At the AAMC, Kirch has sug­gested one way to avoid stretch­ing out an un­der­grad ca­reer is for col­leges to de­velop cour­ses that sat­isfy mul­ti­ple re­quire­ments, and at UIC, Girotti said a neu­ro­science course has be­come very pop­u­lar, and it in­cludes in­struc­tion in both phys­i­cal and be­hav­ioral sci­ence.

Course cor­rec­tion

El­iz­a­beth Wi­ley, the Amer­i­can Med­i­cal Stu­dent As­so­ci­a­tion’s vice pres­i­dent for in­ter­nal af­fairs, grad­u­ated from Smith Col­lege in Northamp­ton, Mass., with a ma­jor in phi­los­o­phy and a mi­nor in women’s stud­ies, and is now at­tend­ing the Ge­orge Washington Univer­sity School of Medicine in Washington. She said she had to take some cour­ses af­ter grad­u­a­tion in or­der to meet all her med­i­cal school re­quire­ments (and she also earned a law de­gree and a mas­ter’s in public health pol­icy along the way.)

Wi­ley called the changes a step in the right di­rec­tion. One com­plaint she hears fre­quently from her friends who have gone on to res­i­dency Re­searchers asked par­tic­i­pants to rate the im­por­tance of sev­eral tasks for per­form­ing a job. Thirty min­utes later they asked par­tic­i­pants to rate the tasks again, but this time the tasks were paired with a ran­dom rat­ing. Par­tic­i­pants were told that rat­ings were av­er­ages pro­vided by their peers. Then, they asked par­tic­i­pants to rate the tasks again. Which of the fol­low­ing re­sults would you pre­dict when com­par­ing re­sults from the first and sec­ond rat­ing? Par­tic­i­pants rated tasks with: Lower “peer rat­ings” as more im­por­tant the sec­ond time. Mod­er­ate “peer rat­ings” as less im­por­tant the sec­ond time. Higher “peer rat­ings” as more im­por­tant the sec­ond time. The same, re­gard­less of “peer rat­ings.” pro­grams is that “the things that are im­por­tant are not nec­es­sar­ily the things they are eval­u­ated on.” She added that she hopes the changes to the MCAT “will her­ald a new sort of era that will be part of a recog­ni­tion of the mis­sion of a physi­cian.”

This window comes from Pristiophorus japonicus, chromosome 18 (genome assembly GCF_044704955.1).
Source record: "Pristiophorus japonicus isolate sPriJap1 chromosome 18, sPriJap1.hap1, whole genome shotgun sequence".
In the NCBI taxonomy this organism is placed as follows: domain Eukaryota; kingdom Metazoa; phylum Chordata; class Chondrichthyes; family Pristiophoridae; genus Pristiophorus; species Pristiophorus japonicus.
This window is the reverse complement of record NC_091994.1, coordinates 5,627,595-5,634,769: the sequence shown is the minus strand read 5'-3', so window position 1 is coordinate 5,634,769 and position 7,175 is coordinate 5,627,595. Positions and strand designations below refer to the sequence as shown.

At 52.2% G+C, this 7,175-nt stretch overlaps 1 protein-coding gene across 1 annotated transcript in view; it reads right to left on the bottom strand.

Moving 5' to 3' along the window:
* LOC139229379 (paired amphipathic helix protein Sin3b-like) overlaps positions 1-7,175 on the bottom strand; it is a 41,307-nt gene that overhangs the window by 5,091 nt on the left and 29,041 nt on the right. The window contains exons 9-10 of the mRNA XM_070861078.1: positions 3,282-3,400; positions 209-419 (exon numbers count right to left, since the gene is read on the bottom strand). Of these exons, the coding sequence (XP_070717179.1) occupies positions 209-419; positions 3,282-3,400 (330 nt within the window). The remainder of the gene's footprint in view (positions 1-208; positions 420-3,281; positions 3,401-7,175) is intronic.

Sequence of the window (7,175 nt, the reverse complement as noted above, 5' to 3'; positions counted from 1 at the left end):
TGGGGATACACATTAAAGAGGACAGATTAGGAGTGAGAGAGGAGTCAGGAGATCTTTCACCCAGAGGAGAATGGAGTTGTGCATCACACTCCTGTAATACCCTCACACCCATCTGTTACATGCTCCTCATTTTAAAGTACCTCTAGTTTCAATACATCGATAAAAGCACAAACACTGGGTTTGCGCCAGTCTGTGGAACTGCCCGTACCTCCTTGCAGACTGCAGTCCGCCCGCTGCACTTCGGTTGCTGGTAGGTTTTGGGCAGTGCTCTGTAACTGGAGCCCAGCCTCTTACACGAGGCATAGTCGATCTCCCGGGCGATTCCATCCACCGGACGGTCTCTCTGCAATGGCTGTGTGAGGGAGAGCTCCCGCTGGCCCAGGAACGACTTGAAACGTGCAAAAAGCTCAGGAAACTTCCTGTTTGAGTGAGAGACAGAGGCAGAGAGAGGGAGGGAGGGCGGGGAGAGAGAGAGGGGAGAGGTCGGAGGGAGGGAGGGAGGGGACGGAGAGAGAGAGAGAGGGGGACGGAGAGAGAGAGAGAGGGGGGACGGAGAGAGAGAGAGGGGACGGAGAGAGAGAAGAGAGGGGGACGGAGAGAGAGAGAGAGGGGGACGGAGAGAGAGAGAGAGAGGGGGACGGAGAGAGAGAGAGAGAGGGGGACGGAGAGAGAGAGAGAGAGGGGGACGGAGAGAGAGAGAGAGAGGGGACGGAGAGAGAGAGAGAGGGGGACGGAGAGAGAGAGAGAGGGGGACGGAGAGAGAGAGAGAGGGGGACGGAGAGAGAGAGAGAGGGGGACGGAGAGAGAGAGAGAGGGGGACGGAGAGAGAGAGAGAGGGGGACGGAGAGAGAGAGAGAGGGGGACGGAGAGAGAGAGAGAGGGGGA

Wi­ley de­scribed spend­ing the last month at a hospi­tal in ru­ral Hawaii with an “in­cred­i­bly com­plex and un­der­served” pa­tient pop­u­la­tion, and she’s been im­pressed by the skill with which at­tend­ing physi­cians and staff com­mu­ni­cate end-of-life is­sues with in­ten­sive-care pa­tients and their fam­ily mem­bers. “Be­fore go­ing into the de­tails of pa­tient care, they step back and get to know the fam­ily mem­bers and what their val­ues are,” she said.